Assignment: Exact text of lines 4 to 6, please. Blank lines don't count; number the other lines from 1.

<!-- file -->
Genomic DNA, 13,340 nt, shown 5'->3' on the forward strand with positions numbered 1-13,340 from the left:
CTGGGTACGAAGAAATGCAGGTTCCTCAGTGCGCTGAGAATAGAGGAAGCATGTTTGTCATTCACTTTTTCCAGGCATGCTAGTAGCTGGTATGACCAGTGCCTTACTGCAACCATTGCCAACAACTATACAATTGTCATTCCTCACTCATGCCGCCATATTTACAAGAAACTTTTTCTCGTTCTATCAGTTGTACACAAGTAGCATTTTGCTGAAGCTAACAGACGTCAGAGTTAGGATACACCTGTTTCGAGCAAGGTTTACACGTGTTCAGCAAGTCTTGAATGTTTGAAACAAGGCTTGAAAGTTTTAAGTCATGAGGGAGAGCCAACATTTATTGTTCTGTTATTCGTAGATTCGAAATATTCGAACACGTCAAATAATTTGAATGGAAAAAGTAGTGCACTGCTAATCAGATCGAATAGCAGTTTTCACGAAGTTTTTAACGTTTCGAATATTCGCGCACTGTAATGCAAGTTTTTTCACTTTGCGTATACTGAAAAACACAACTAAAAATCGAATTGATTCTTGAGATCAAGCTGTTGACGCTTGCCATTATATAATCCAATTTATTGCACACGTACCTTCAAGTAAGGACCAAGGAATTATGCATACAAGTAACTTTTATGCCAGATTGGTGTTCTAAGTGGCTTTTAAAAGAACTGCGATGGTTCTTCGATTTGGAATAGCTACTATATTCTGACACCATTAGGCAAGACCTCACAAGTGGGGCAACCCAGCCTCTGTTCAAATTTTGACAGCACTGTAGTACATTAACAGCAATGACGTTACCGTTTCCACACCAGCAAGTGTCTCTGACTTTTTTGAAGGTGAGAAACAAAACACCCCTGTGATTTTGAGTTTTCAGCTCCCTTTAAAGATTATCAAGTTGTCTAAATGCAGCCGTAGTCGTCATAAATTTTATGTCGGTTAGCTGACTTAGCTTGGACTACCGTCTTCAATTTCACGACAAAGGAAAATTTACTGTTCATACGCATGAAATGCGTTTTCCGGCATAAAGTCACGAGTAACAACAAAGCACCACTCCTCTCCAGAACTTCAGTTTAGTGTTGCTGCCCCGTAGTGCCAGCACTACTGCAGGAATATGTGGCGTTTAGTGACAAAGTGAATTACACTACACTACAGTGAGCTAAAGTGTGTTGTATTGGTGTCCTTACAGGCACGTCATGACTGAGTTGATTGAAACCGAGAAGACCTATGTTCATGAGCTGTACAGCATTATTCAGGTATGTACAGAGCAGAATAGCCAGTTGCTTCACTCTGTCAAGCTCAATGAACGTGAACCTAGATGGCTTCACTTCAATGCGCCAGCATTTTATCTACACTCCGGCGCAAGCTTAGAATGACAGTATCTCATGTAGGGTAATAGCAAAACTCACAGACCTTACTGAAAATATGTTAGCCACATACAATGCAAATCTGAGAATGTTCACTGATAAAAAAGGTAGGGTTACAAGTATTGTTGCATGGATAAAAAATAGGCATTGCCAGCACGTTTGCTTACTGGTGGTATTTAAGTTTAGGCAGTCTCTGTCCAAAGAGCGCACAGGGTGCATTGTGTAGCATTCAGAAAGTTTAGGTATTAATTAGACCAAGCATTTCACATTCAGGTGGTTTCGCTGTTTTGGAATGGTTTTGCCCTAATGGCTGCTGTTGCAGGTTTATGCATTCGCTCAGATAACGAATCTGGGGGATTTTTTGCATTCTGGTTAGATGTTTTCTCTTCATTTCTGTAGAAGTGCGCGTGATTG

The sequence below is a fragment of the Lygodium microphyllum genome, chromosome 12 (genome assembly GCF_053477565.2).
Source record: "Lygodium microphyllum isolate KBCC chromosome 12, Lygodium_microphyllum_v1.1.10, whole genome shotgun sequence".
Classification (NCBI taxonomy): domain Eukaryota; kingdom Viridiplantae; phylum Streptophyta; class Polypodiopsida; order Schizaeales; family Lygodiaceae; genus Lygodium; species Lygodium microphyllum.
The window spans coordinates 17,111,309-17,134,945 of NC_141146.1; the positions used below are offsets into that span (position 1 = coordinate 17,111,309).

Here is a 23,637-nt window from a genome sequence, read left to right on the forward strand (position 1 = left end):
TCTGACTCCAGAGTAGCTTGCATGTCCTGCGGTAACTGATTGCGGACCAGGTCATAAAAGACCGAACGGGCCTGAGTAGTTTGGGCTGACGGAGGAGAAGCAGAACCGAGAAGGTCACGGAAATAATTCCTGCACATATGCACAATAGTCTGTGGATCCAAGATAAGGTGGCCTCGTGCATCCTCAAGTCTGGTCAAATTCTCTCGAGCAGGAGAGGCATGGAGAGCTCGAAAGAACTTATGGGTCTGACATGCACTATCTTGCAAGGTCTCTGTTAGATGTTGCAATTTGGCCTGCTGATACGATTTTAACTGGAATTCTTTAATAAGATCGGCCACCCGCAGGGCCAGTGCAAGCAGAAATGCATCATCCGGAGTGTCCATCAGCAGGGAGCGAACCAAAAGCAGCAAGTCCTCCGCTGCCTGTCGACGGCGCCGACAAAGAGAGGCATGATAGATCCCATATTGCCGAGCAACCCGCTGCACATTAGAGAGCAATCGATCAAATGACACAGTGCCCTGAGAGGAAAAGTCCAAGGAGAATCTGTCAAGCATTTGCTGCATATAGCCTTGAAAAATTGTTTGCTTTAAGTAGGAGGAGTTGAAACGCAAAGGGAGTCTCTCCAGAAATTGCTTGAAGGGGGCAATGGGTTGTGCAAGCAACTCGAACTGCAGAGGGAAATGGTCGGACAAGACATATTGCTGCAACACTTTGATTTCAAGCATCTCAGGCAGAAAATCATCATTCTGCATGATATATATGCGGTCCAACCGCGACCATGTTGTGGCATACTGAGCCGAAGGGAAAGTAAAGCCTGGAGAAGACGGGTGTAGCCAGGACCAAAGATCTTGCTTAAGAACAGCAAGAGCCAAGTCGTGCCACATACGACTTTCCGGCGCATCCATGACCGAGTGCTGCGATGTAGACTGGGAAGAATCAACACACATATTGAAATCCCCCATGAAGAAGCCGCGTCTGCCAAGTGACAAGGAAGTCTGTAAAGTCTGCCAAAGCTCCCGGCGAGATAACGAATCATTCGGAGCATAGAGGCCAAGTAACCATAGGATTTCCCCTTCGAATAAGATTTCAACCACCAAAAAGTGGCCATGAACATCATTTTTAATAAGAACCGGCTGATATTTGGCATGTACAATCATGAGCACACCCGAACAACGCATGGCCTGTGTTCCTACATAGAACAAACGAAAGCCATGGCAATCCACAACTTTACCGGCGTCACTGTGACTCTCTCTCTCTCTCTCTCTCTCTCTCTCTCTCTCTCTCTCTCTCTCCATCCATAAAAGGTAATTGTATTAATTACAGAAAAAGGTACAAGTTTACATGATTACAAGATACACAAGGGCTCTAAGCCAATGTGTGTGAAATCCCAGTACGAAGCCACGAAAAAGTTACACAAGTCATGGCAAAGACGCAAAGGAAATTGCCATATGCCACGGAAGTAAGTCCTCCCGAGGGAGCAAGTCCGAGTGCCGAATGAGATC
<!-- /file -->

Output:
Source record: "Lygodium microphyllum isolate KBCC chromosome 12, Lygodium_microphyllum_v1.1.10, whole genome shotgun sequence".
Classification (NCBI taxonomy): domain Eukaryota; kingdom Viridiplantae; phylum Streptophyta; class Polypodiopsida; order Schizaeales; family Lygodiaceae; genus Lygodium; species Lygodium microphyllum.
The window spans coordinates 17,111,309-17,134,945 of NC_141146.1; the positions used below are offsets into that span (position 1 = coordinate 17,111,309).